Last Friday at Chaucer’s Bookstore, Benjamin Sutherland signed copies of his new book, Modern Warfare, Intelligence and Deterrence, an anthology of essays from The Economist on the evolution of modern military technologies.
The book, which will be released on February 1, has been called a “well researched, intelligently organized, and eminently readable rumination on our military’s future and its role in shaping our world” by Mark Lewis, former chief scientist of the U.S. Air Force, and “a must-read for all political decision-makers and military leaders” by Professor Azriel Lorber of the University of Tel Aviv.
Sutherland spoke to me over the phone about the future of military technology.
I was wondering how the idea for this book came about. Did you read these articles and see the potential for a book, or were you thinking about a book and found articles that fit the topic? I actually got the idea from my girlfriend. For three years I’ve been concentrating on defense and intelligence technology reporting for The Economist, and she would read my articles and say, “I really hate military stuff, but I enjoy these stories. They’re interesting, and they’re written in a way that I can understand them. Why don’t you make an anthology?” It was that simple. I liked the idea, so I pitched it to my editors, and they liked it too.
One of the reasons that they liked the book is because, hopefully, it will change people’s perception of The Economist. A lot of people don’t realize that The Economist is a general issues magazine. The name is essentially a misnomer — there are five pages each issue on economics and finance, but there is more general political, business, science, technology, books, and arts reporting than Time or Newsweek.
What do you want people, ordinary citizens, to take away from this book? The main insight of the book is that technology can reduce collateral damage by bringing in a level of precision to combat. There’s a qualitative shift in warfare that comes with this. I would call it “system against system” warfare. What happens is that even groups fighting with clearly inferior technology will benefit. In World War I, about half the central powers’ field troops had to be killed before they gave up. It was a massive war of attrition, a bloodbath. Then look at the 2003 overthrow of Saddam Hussein’s army in Iraq. Out of his army of about 400,000, plus another couple hundred thousand reservists, the United States broke that army by killing about 10,000 people. Think about it as parts in a machine — if you knock out a couple of the parts, the machine ceases to function. System against system warfare allows you to knock out equipment or the experts needed to operate that equipment so that even if they don’t want to give up, they just can’t fight anymore.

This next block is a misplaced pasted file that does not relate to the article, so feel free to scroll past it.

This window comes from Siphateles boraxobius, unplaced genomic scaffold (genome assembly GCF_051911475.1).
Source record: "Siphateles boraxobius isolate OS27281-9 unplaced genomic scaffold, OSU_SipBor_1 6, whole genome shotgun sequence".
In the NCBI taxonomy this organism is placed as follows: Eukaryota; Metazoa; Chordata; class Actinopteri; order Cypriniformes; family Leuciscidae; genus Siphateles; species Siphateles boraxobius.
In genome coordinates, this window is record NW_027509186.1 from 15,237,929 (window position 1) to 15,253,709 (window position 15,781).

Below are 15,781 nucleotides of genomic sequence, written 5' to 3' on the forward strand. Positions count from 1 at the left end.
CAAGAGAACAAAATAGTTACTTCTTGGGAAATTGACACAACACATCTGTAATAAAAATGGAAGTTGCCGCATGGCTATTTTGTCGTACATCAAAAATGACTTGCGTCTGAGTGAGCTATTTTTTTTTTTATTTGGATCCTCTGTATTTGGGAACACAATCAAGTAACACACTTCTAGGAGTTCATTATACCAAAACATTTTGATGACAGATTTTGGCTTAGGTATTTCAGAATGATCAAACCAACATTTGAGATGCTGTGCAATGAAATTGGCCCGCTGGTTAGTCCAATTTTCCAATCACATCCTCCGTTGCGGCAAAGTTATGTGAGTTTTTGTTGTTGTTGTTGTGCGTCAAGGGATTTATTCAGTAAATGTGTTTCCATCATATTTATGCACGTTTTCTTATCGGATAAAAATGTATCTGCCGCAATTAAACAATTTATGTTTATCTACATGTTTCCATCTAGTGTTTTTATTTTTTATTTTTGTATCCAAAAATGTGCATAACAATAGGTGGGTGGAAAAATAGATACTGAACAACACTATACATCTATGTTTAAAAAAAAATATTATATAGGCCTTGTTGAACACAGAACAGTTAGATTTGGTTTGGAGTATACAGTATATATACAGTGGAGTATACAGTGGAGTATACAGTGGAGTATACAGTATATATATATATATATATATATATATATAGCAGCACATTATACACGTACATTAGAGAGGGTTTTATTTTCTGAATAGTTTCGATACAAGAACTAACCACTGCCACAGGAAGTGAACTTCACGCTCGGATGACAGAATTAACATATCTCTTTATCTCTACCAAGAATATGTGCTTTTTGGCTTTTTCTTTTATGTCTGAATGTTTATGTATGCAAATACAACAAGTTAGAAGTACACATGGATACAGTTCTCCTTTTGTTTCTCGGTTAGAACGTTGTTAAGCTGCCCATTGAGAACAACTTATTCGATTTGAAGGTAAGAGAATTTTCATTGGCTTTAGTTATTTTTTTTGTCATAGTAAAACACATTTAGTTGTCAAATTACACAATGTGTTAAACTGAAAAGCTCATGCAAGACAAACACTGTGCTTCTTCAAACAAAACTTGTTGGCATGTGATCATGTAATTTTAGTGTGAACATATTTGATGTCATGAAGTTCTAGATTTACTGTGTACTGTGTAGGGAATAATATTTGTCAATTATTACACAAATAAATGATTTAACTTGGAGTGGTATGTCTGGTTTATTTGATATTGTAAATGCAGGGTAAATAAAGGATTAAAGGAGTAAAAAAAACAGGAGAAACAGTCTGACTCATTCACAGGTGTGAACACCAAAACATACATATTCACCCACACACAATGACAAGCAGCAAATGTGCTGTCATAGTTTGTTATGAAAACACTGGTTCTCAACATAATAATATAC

What do you think readers will be most surprised by when they read these articles? There are two things. One is that with each of these technologies you have an increasing number of legal and political questions popping up. In this case, what does a middle-income country do that’s got a large arsenal of weapons, and suddenly precision bombs that significantly reduce collateral damage are put on the market? Are they legally or morally obligated to use these new bombs? If not, are they open to charges of war crimes? Even the existence of precision weapons can reduce casualties among armies that don’t even have them.
The other is that there are new kinds of asymmetric weapons. Asymmetric weapons are suicide bombers, ways that a low-tech insurgency can use civilians as human shields while exacting large tolls on a rich, advanced army. We’re now seeing what I call these asymmetric 2.0 weapons. They’re far beyond the technological, organizational, and financial capabilities of low-tech, non-state insurgencies, but they’re within in the power of even small governments.